Easier than looking around and trying to analyze and justify what was taking place.

I too believe that Bormann was somehow more dangerous since he did as you pointed out
did things behind Hitler's back, all for the cause I suppose that is why he got away with
doing such probably at least in Hitler's eyes.

Arto O
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Re: Martin Borman & his wife Gerta

Post by Arto O » 13 Jul 2011 20:49

Hi,
What was the Borman´s secret to gain so much confidence/power from Hitler? He was´t even in the Munich Putsch.
Cheers
Arto

J. Duncan
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Re: Martin Borman & his wife Gerta

Post by J. Duncan » 13 Jul 2011 21:22

Bormann slowly rose through the ranks as an organizer of the best part of any movement : it's money! He started as an underling to party treasurer Schwartz in the mid 1920's. Bormann was a master of intrigue, eliminating rivals. He became secretary to Deputy Fuehrer Rudolf hess. While Hess lived in a world of fantasy, skiing, hiking, and flying (head in the clouds), Bormann lived on the ground, doing all of the dirty jobs. He was very much like Stalin in this regard. He eventually made himself head of Hitler's personal monetary fund, always coming up with grand schemes to get more money for Hitler. Bormann got Hitler royalties for Mein Kampf, got him money for having his image on postal stamps, and even came up with an insurance business for injured SA men that paid off huge sums. Bormann was also loyal as a dog, a very hard worker, and made himself indespensible to Hitler. He was called "comrade card index" because he would write down everything Hitler wished or wanted on small index cards that he kept in his pocket, and he would never forget to fulfill these desires for Hitler. Hitler called him "my most loyal Party comrade."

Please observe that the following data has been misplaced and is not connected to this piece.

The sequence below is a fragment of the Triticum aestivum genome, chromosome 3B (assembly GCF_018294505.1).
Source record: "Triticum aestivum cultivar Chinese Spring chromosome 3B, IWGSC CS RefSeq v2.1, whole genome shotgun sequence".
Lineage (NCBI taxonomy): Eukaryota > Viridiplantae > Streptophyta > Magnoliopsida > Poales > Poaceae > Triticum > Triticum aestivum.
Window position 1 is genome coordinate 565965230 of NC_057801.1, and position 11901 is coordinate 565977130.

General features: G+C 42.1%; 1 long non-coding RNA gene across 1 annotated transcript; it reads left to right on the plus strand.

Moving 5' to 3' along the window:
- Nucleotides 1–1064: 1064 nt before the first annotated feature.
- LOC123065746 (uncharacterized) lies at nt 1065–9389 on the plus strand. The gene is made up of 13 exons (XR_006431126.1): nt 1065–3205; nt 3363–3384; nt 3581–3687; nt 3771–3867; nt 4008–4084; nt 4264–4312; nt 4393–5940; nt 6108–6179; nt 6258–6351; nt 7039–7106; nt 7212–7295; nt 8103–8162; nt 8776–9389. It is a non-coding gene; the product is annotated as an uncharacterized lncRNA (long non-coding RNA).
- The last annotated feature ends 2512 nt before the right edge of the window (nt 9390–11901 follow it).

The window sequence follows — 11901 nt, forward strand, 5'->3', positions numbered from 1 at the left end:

Arto O
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Re: Martin Borman & his wife Gerta

Post by Arto O » 13 Jul 2011 22:11

Thanks J. Duncan,
once you mentioned, I remember these note books, that he used to write down every wish of AH. But raising funds was new to me. I wonder if one day these notebooks will "appear" for sell somewhere.
Cheers
Arto

rjbama
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Re: Martin Borman & his wife Gerta

Post by rjbama » 24 Jul 2011 00:59

I have read all books on Speer over the years and I have come to the conclusion that he knew much more than he said he knew. Speer was a brillant man and probably should have been hung at the first trial of war criminals. I firmly believe he knew the plan about the Final Solution although he may not have known all the details. His daughter is now a political figure in the unified Germany.

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Annelie
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Re: Martin Borman & his wife Gerta

Post by Annelie » 24 Jul 2011 12:53


Speer was a brillant man and probably should have been hung at the first trial of war criminals